Root rot sucks. Left untreated, it can damage or kill a plant, and nearly any plant is susceptible to it to some degree. That goes for plants growing in soil, water, or leca.The simplest way to think about root rot is that it is your plant rotting, starting with a single root but potentially spreading to others and ultimately your plant rotting as well. It’s pretty nasty to witness but also easy to catch early signs if you’re paying attention, especially if you’re growing in water.
One of the benefits of growing plants in water is that there is easy visual access to your plant’s root system. This comes in very handy in catching root rot before the plant begins showing other signs of stress. Additionally, plants growing directly in water make the removal of any roots experiencing root rot much easier because there is no disruption to the other roots which happen when growing in soil or leca.This way, you can stay diligent about maintaining your healthy plants.
Read on to learn more about how to spot and treat root rot.
As a fellow plant parent, I believe I’m speaking for all of us when I say, root rot is a pesky menace to all plant parents! Deadly but treatable, root rot is a disease that attacks a plant’s root system, causing them to decay. The roots will be the first thing to rot because they are sitting in water--and signs will show up in the plants’ leaves soon after. Later stages of root rot express themselves as leaves being wilted and discolored. If left untreated, root rot will make it very difficult (and almost impossible) to bring your plant back to normal health.
Something similar to root rot can happen in the propagation process with plants that haven’t rooted yet. If the cutting is slow to propagate, extended time in water can cause some parts of the plant to begin to rot as well, similar to root rot. You’ll most often see this happening on a stem section beyond the last node, and that is why we recommend taking cuttings just below the node.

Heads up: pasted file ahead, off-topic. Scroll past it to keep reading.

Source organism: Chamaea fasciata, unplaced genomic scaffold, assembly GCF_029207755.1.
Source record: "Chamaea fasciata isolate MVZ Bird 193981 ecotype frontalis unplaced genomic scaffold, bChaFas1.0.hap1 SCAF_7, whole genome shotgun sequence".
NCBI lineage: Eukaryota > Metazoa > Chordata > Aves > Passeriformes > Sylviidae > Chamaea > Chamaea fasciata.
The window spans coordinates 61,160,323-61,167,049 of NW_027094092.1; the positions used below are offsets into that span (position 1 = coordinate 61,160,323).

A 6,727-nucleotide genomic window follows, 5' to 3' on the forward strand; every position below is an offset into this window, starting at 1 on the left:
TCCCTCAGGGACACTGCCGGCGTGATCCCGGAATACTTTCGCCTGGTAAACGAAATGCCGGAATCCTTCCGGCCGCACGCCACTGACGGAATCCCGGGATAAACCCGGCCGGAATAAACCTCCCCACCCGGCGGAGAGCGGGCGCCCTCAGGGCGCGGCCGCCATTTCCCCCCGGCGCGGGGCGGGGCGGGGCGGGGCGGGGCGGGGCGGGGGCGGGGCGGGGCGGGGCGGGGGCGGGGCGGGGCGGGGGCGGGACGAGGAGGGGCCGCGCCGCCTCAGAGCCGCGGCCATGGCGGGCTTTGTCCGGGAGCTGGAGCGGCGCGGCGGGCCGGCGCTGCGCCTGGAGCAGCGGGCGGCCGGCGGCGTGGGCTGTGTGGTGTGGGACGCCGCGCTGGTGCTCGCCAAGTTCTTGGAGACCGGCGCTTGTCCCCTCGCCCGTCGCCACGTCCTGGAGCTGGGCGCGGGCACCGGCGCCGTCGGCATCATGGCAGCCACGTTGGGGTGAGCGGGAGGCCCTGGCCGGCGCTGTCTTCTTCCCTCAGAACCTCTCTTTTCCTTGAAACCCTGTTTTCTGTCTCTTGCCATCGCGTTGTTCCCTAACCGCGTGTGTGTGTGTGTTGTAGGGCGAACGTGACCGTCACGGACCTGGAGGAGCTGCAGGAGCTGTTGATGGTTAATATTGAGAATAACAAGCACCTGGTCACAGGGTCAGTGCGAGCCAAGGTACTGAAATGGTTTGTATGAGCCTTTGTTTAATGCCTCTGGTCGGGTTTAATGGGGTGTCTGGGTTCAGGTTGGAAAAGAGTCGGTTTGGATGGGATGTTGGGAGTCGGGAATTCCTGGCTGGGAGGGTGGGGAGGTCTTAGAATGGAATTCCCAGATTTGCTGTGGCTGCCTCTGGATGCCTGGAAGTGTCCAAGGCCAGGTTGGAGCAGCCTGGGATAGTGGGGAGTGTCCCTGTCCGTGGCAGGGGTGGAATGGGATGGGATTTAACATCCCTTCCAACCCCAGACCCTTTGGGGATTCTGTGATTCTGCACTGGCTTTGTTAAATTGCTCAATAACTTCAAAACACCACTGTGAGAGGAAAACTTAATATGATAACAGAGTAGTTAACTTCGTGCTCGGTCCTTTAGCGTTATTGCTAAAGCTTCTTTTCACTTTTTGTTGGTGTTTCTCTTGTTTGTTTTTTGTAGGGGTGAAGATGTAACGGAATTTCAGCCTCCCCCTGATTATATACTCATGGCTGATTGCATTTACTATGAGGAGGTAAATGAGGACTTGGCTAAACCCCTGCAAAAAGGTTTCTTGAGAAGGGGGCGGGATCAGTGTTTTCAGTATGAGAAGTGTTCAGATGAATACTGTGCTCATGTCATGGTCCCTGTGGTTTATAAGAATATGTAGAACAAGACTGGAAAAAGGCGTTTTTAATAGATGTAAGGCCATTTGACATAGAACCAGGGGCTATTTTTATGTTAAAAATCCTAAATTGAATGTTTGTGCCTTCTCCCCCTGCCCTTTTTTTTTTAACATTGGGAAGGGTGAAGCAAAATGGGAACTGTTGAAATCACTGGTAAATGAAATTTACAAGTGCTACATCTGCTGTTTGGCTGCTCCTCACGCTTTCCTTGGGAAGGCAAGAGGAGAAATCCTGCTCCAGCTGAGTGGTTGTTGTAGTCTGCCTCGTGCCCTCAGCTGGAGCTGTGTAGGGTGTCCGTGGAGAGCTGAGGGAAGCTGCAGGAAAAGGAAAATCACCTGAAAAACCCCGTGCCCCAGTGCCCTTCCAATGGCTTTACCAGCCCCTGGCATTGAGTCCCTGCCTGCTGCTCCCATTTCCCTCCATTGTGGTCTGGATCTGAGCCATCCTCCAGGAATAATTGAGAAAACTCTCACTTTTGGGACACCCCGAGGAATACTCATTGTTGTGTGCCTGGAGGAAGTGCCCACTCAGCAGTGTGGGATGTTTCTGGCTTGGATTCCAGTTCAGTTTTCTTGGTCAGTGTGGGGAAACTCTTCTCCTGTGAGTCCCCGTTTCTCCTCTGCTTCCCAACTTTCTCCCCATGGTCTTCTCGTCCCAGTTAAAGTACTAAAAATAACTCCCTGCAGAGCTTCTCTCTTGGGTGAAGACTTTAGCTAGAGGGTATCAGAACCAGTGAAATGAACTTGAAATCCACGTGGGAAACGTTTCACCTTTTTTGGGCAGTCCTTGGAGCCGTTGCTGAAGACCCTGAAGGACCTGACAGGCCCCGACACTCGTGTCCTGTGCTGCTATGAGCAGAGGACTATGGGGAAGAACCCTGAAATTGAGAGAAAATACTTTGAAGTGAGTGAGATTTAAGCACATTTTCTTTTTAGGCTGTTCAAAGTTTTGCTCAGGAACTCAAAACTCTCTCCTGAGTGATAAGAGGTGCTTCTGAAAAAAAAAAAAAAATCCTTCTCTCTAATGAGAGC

Root rot for plants growing in water can come about because of four main reasons:
Root rot can be easily treated by following these three simple steps:
Step 1: Remove Rotting Roots
Cut off any diseased roots using a sterile cutting tool like a knife or scissors. You want to make sure that you’re cutting off the roots that are black and mushy.
Step 2: Soak in Hydrogen Peroxide Bath
After you’ve cut off any dead roots, we recommend soaking them in an 80:20 solution of water to hydrogen peroxide. Five minutes or so should be sufficient.
Step 3: Replace Water
Lastly, you’ll want to clean your MOBO planter and replace the old water with fresh filtered water. Carefully put your plant back into the planter by guiding the roots with your hands to avoid disrupting the root system.
If the cause is cold temperatures, figure out an area in your space like away from a window where your plant would receive more stable temperatures. If the cause is a lack of oxygen, continue to refill the water every week and replacing the water every 2-4 weeks.
Now that you’ve learned more about how to treat root rot, you’re one step closer to being the ultimate plant parent. For more information about your particular plant, check out our plant resource library on the Modern Botanical website.